This week we’ve been talking at-home sushi. We started with a play-by-play on rolling your own makizushi rolls and moved on to look at sushi mats, the simple tool that makes it all happen. Then, we offered up a simple recipe for a salmon asparagus roll to give you a place to start. Ready to put it all together? One of the best ways to get your roll on is with a sushi-rolling dinner party.
The great thing about throwing a sushi party (other than the simple fact that it’s tons of fun, delicious, and way cheaper than taking everyone out) is that each person’s creativity and personal preferences results in a slightly different roll. Some folks like to stick to their own creations, but I love swapping a few pieces with each guest so that in the end, you’ve got a nice little combo plate.
Here’s what you’ll need:
Sushi Rolling Stations
The best way to do roll-your-own sushi is with individual work stations, so that each of your party guests gets to customize their own roll and get a feel for the process. For each station, set up a bamboo sushi mat covered with a piece of wax paper or rectangle of clean plastic grocery bag. If you’re rolling deep, set up about one station for every four people and have folks rotate out and take turns.
In a separate area, set up at least one cutting board and sharp knife to make a slicing station, where guests can take turns cutting their rolls into individual pieces.
You can get a pack of roasted nori seaweed sheets at any Asian market. Many grocery stores also carry these in the Asian or “ethnic” isle. A lot of nori will be labeled specifically for sushi. There are a lot of brands and quality levels out there, so if you have the option, spend a little more on a high-quality pack rather than going for the cheapest one. Roasted nori should be flaky, almost brittle, so if the pack bends easily or seems soft, look for another one. One pack should be plenty for up to six people.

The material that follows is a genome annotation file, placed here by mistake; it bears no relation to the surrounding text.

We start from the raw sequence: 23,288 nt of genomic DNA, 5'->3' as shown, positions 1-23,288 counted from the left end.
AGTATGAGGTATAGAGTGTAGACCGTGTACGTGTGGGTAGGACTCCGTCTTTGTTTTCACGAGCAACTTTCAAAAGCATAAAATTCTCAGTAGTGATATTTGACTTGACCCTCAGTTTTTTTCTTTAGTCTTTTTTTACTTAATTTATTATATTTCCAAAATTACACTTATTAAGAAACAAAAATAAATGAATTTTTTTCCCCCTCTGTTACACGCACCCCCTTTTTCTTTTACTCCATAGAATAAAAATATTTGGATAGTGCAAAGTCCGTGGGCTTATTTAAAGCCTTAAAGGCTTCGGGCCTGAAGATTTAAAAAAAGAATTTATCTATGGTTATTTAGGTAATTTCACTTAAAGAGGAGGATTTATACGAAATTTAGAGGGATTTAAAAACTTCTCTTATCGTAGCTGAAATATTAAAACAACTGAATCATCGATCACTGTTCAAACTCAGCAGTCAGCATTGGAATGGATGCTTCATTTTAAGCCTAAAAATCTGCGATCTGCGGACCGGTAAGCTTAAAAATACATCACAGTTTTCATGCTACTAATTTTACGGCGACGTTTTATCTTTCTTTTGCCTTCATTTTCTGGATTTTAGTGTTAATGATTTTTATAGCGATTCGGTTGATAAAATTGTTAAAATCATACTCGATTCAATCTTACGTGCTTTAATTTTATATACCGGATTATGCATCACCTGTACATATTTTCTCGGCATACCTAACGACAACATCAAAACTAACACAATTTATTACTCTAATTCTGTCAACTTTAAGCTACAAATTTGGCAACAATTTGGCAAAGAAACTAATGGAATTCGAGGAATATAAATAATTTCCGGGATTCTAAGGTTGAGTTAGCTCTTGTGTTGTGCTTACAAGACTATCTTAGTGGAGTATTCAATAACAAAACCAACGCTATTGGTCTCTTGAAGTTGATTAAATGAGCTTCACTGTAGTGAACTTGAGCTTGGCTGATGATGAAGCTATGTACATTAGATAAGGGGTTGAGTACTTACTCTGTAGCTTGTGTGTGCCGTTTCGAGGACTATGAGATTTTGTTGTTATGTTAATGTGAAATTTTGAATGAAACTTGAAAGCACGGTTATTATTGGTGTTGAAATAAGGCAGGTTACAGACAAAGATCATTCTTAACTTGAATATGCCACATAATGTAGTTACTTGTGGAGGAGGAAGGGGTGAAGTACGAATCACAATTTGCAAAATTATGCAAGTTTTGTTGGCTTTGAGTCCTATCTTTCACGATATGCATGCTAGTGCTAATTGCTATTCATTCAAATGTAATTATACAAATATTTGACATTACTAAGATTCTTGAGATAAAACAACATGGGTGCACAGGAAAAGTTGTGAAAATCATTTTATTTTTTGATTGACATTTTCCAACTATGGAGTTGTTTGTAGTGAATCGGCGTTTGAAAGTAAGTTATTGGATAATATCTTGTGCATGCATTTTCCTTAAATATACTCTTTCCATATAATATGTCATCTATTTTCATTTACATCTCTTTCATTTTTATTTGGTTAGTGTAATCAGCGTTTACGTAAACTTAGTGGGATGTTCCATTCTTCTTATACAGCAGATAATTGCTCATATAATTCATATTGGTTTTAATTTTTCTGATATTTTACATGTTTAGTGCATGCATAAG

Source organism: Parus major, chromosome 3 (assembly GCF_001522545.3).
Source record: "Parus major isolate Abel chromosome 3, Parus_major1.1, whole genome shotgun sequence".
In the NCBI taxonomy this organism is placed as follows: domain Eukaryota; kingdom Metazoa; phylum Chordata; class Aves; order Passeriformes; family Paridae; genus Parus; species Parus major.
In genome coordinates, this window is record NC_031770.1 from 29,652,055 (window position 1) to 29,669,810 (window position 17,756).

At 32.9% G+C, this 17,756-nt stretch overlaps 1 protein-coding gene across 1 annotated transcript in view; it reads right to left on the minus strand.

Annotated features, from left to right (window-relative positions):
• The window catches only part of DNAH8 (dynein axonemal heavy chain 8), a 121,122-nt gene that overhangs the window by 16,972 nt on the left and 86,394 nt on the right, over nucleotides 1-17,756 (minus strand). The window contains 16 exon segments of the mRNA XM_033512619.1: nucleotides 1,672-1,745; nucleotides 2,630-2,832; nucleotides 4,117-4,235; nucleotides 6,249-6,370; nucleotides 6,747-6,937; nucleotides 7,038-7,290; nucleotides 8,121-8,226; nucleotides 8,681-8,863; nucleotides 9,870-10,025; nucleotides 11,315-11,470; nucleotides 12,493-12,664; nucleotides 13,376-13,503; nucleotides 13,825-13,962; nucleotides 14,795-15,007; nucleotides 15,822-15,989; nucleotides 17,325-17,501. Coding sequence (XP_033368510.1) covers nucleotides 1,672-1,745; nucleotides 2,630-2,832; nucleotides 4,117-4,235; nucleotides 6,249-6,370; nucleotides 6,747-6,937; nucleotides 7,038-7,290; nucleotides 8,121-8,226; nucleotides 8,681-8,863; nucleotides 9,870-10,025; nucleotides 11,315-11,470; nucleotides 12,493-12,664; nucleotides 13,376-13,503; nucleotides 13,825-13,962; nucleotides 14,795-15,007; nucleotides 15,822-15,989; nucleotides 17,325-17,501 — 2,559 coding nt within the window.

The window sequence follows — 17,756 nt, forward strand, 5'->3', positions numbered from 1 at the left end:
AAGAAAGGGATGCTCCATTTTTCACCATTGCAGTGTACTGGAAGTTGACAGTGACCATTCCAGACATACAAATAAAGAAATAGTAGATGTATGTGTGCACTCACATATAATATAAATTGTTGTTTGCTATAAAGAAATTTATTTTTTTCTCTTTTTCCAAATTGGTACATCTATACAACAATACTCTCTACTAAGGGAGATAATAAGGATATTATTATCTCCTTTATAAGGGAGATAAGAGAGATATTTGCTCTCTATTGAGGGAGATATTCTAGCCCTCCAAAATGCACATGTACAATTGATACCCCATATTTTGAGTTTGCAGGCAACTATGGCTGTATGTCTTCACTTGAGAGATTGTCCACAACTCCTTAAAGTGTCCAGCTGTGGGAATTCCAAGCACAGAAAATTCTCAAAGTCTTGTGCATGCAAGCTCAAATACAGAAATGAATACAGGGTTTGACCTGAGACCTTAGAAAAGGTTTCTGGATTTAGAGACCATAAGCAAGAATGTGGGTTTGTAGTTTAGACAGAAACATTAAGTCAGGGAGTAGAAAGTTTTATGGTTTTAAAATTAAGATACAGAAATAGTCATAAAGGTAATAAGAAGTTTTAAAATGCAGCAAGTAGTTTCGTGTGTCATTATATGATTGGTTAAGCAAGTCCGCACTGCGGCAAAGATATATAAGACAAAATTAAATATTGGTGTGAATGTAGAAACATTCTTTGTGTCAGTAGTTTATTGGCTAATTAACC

Sushi rice is a short-grain variety that gets sticky when you cook it. You can buy bags of specialty “sushi” rice, but you can also sub a short-grain white rice, as long as you know how to prepare it properly. I highly recommend using a rice cooker to take the guesswork out of making your sushi rice. You should also add a tablespoon of rice vinegar for each cup of rice. Some recipes call for a tablespoon of sugar as well. We went through about a cup of cooked rice per person.
Decide ahead of time what building blocks you want to provide to your guests, and before they arrive, get everything prepped and ready to go. Keep in mind that you want everything to have a long, thin shape so that it will roll up easily—here we have julienned cucumber, thin-sliced avocado, and long, skinny blanched asparagus. Lots of green. You can use whatever you like—carrot, cream cheese, sprouts, egg omelet, crab stick, and even fruit.
Of course, the star of any great makizushi roll is the fish. It is very important that if you’re including raw fish in your rolls, you make sure that it’s uber-fresh and sushi-grade and preferably wild-caught as opposed to farm-raised. If you’re unsure about picking it out yourself, ask your friendly seafood market or the guy behind the seafood counter at the grocery store for help—you can even have them slice it for you. I lucked out with this beautiful piece of freshly-caught Alaskan salmon from a friend and a culinary school-trained buddy with a good, sharp knife. We went through about a pound of fish for four hungry people.
Along with adding a little rice vinegar to your sushi rice, it’s a good idea to have an extra little bowl set out that your guests can use to dip their fingers, which will keep the rice from sticking as they spread. It’s also useful to dab a little rice vinegar onto the sides of your knife before you slice your roll, which results in clean, neatly cut sushi.
Of course, the table isn’t complete until you’ve got some good soy sauce, plenty of prepared wasabi, and thin-sliced pickled ginger. Provide small bowls to each of your guests so that they can mix up the soy at their own desired level of spice—if you don’t have little prep bowls or ramekins, teacup saucers work well too. Dole out the chopsticks, and you’re ready to roll.